In Your Share This Week,
Look for Joi Choi, more Sugar Anne Snap Peas, (we heard many shareholder stories of munching on these in the car and having very few left upon arriving home). Your share will also include Winner Kohlrabi and a bag of Mixed Greens including Red and Green Mustard, Mizuna, Tatzoi, and Arugula.
Ten Grain Bread is the selection again this week, using unbleached white, whole wheat and rye flour along with oats, bran, barley, brown rice, flaxseed, soy, millet and corn. Some of the honey from last years bees add a nice touch to this flavorful bread. Each loaf will have a label with the shareholders name on it to help end the confusion about the every-other-week bread shares. Enjoy!
Drop Site Reminders
Your share this week will still be individual items to take out of the boxes. Be sure to bring a reusable bag to carry your treasures home in. Later on when each share gets their own box, you may still want to bring a bag and leave the box at the drop site. That way, you won't have to remember to bring the empty box back a week later. Also, please check off your name from the list at the drop site so we know who to follow up with if your share is not picked up. Also, try to pick up your share as early as possible. Friday is a holiday and none of the drop site homes or businesses will be available to pick up late shares.
FROM OUR RECIPE FILES:
Nitty Gritty Asian Greens Frittata
About 8 cups loosely packed greens (about ½ of your share bag this week)
1 small to medium onion – finely chopped
1 Tbsp Olive oil
sea salt and freshly ground pepper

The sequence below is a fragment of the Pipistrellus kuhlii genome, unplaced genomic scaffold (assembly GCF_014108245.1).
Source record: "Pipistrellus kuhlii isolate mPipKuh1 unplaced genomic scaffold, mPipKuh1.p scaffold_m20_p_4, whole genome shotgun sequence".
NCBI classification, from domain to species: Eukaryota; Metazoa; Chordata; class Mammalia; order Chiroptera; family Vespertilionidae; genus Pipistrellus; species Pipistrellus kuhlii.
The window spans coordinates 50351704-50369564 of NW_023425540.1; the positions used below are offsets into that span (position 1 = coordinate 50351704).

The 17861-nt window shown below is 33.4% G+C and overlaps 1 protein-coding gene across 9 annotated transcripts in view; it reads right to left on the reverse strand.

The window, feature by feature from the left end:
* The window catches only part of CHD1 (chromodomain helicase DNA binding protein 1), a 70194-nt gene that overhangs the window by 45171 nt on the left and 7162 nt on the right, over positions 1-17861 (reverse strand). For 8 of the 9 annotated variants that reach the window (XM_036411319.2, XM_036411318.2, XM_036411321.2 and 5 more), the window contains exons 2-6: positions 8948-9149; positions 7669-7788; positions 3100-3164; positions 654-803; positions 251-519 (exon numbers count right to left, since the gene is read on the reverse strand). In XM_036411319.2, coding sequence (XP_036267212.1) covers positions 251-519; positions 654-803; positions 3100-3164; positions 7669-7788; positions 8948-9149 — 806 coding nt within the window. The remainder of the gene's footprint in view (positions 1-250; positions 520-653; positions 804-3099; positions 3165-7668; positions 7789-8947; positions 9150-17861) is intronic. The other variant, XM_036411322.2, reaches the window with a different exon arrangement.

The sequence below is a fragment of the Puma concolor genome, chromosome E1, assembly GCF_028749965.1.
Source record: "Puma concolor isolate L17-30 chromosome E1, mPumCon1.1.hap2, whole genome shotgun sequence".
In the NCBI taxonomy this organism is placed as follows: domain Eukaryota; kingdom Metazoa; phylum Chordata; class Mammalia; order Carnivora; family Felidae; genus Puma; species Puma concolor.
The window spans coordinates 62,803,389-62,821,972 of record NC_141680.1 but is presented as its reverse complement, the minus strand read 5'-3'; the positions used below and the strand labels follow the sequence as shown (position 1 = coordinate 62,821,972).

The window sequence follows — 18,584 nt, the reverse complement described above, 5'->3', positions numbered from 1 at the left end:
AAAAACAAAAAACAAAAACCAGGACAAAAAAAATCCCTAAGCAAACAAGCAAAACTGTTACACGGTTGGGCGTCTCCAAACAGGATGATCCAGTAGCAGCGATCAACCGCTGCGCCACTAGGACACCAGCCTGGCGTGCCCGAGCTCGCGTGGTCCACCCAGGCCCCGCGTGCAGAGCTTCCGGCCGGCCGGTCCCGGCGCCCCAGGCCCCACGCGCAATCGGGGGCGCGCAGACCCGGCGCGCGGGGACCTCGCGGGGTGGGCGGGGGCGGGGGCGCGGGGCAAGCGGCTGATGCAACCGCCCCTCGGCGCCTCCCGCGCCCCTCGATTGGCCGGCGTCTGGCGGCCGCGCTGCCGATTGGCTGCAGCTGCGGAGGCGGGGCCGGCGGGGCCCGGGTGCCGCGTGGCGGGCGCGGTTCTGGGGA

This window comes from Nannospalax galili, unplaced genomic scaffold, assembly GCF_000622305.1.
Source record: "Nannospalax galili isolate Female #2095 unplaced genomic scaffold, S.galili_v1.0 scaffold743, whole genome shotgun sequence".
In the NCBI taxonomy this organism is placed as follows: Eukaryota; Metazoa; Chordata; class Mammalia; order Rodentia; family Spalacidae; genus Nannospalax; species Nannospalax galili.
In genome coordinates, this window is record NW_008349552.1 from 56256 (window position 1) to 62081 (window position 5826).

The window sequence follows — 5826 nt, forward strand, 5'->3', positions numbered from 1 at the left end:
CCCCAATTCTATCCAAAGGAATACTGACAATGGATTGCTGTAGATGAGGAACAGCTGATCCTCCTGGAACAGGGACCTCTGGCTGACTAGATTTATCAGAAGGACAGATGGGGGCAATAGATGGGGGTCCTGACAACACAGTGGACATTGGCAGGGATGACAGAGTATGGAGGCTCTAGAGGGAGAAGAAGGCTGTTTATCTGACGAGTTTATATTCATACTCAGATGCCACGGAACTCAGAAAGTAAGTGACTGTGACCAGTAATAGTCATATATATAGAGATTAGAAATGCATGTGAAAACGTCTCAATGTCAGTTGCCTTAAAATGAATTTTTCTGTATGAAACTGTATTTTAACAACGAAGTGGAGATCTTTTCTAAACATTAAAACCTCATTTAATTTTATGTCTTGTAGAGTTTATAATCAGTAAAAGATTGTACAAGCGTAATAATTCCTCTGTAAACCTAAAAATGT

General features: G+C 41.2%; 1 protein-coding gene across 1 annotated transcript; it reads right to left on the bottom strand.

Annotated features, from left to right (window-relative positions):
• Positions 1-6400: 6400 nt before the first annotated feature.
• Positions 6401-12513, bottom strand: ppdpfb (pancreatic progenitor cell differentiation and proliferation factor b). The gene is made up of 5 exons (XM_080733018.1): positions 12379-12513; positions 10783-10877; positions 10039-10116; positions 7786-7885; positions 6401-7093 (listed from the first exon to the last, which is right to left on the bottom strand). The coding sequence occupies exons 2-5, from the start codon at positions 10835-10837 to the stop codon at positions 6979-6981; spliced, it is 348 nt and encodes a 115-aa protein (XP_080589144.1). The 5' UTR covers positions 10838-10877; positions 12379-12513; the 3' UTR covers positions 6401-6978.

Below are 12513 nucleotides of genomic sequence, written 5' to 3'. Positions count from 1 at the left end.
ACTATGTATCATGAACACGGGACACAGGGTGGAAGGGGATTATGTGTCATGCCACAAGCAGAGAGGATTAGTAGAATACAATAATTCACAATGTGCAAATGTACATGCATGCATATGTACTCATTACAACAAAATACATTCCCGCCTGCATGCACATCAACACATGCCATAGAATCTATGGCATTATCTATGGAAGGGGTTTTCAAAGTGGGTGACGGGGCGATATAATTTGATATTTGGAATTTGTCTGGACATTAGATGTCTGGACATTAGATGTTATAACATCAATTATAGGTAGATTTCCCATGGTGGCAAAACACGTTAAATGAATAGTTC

6 to 8 farm fresh eggs (for a 10 inch skillet – use up to 10 eggs for a larger skillet)
1/3 to 1 cup cheese (you can use any kind you want – we have been using our homemade goat’s milk feta and queso blanco – but have used anything from cheddar to swiss to parmesan- it’s all good)
optional – ½ cup ricotta (extra good with fresh goat’s milk ricotta or yogurt)
2 Tbsp olive oil
Chop greens – you may remove any larger stems. In a large sauce pan or skillet heat about ½ cup water to boiling. Add the greens, stir to coat with water and then cover the pan. Reduce heat to med high and cook briefly just until heated through and wilted. Remove from heat, drain well, and remove from pan or skillet.
In skillet (we use a cast iron fry pan) heat 2 Tbsp or so of olive oil. Add onion (and garlic minced if you have it). Stir and cook until softened. Add the greens and cook until any water left in them has evaporated, stirring occasionally. Season with salt and pepper.
Beat eggs lightly with ½ tsp. salt, add the cheese(s). Mix with the greens and onions.
Wipe out fry pan and return it to the heat. Add the olive oil and when hot, pour in the egg and greens mixture. Slide the pan back and forth a few times and then turn heat to medium –low and cook several minutes until eggs have set on the edges and on the bottom. Slide pan under broiler and continue cooking until the top is set and lightly colored. Cool slightly or to room temperature before cutting and serving. This frittata is also good chilled and very thinly sliced as left-overs.